Britain’s high streets were transformed by the recession. Boarded up shop windows became commonplace; Woolworths was just one of many chains which disappeared overnight. Further pressure was added with the rapid growth of retail parks and online shopping. For London it was no different. If you live or work in the city, ask yourself: is my high street a bustling epicentre of commodities and community or is it blighted by the sight of plywood and in dire need of rejuvenation? Unless you live off of Oxford Street or Mayfair, we’d put our money on it being the latter.
While high streets across the UK are finally showing signs of recovery and the number of empty shops are falling at the fastest rate in eight years, there is still work to be done. This is the motivation behind London mayor Boris Johnson’s new initiative, through which he has made £9m available to small businesses and community groups to help revitalise the capital’s high streets.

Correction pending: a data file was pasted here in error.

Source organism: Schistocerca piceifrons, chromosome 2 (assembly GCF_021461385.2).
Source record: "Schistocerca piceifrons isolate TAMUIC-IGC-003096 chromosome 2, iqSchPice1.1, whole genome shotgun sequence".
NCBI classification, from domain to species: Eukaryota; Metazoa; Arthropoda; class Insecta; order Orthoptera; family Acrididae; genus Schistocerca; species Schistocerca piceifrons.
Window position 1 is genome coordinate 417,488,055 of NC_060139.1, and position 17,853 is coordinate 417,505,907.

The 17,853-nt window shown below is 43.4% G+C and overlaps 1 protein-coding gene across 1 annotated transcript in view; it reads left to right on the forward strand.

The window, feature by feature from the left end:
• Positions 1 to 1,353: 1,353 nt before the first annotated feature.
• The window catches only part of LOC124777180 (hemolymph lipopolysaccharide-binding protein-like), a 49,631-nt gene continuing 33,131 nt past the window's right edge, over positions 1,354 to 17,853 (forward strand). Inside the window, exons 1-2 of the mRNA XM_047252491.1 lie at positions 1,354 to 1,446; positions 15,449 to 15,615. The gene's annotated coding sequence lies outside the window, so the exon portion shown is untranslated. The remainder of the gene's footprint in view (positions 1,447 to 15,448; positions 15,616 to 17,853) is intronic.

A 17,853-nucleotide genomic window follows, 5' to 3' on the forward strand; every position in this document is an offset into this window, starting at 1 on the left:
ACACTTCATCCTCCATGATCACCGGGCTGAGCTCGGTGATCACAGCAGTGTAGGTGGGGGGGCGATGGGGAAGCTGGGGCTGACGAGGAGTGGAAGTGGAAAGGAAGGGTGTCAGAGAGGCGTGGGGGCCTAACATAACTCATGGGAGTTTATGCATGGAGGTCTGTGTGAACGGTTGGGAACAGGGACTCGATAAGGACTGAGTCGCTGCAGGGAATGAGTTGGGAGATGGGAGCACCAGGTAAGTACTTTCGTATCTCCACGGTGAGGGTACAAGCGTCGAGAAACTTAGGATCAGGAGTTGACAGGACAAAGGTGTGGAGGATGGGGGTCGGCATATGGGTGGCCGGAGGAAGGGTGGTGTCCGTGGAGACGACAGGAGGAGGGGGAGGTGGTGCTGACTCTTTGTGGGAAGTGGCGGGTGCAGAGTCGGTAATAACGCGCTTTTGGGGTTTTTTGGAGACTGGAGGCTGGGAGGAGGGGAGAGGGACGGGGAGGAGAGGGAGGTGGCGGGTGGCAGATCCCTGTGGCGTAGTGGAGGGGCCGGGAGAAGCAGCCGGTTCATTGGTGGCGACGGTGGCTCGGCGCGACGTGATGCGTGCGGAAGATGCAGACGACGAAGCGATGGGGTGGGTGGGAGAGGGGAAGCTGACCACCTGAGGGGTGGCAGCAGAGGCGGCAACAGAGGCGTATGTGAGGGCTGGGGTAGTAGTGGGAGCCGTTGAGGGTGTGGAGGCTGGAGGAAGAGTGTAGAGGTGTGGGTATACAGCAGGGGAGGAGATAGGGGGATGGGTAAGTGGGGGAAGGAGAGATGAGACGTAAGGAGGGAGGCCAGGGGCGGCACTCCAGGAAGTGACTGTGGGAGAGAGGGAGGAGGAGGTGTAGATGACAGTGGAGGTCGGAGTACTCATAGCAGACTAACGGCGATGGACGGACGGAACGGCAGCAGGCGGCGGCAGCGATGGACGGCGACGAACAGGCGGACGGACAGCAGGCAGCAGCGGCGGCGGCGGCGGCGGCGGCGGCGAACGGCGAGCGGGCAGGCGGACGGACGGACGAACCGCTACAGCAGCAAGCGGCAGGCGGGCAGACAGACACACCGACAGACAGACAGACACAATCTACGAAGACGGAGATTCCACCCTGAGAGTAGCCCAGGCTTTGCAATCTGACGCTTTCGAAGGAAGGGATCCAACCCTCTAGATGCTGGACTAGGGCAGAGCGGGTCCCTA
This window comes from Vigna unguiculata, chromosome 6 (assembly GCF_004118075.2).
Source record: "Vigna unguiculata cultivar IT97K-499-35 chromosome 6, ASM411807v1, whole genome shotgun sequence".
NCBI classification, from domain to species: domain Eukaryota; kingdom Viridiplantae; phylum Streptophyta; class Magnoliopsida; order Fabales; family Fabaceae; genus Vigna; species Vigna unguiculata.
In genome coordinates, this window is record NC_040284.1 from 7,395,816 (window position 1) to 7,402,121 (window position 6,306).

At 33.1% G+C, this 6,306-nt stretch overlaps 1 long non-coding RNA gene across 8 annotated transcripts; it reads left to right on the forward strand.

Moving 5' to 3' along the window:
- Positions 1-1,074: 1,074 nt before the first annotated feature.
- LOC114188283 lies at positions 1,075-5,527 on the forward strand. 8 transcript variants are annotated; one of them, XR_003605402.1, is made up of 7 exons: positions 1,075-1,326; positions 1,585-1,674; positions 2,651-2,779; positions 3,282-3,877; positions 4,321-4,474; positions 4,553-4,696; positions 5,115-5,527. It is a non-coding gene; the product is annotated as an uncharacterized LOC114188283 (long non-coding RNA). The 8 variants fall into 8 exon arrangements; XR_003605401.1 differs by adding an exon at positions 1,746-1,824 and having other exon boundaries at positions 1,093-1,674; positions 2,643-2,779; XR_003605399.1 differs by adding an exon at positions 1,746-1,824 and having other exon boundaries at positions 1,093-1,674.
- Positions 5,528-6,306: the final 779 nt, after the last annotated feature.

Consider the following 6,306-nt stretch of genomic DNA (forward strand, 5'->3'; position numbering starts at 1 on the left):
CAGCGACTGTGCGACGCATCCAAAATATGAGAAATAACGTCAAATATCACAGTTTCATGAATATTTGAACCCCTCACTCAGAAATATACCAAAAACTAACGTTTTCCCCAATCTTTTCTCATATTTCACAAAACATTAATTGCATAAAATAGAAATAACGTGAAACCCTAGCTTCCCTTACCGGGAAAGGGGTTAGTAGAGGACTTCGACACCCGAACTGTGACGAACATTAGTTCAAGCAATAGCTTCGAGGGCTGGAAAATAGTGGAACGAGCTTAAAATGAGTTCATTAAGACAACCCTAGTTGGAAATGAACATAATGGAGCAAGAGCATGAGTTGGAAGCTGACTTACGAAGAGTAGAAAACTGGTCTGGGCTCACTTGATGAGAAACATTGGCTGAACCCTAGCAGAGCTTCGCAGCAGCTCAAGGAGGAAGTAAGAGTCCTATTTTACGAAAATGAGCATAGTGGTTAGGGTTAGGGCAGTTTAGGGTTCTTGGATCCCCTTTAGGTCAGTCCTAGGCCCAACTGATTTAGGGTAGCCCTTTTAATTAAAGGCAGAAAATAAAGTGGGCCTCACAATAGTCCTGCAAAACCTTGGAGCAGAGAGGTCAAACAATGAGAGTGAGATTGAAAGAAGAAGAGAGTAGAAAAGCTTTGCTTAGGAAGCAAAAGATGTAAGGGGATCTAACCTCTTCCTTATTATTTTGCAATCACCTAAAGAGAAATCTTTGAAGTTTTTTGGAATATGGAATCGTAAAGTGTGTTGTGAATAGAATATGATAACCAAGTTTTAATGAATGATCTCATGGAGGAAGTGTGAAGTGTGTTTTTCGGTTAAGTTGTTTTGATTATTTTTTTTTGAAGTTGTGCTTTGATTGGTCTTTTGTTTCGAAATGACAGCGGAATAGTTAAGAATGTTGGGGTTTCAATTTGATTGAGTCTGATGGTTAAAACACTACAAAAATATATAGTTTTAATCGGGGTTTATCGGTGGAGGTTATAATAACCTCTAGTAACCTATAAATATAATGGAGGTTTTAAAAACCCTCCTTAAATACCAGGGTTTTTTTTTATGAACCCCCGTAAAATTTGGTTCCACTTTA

The fund is intended to support ideas that go beyond ‘business as usual’ activities, have potential for growth and where there is the commitment and capacity for long-term change. Small businesses in particular are to take a leading role in bidding for grants to boost their local town centres. Grants can be used for projects such as smartening up shop fronts, improving public spaces or holding small festivals. The aim is for firms and community groups to be at the heart of the funding process.
Boris Johnson said: “I welcome ideas that are as distinctive as the high streets they serve; whether you are a local group who wants to turn that empty shop into a crèche for your community or a restaurateur desperate for help with a licensing issue holding you back from using the pavement outside your café.”
“High streets are London’s most prized urban asset and this fund will invest in, support and champion their continued growth and success,” he added.
London’s high streets are home to 175,000 businesses, employ almost 1.5 million people and two thirds of Londoners live within five minutes of one. While there’s no such thing as a free lunch, there is certainly help available if you can give something back to the community. So if you’re a small business in the Big Smoke, what are you waiting for?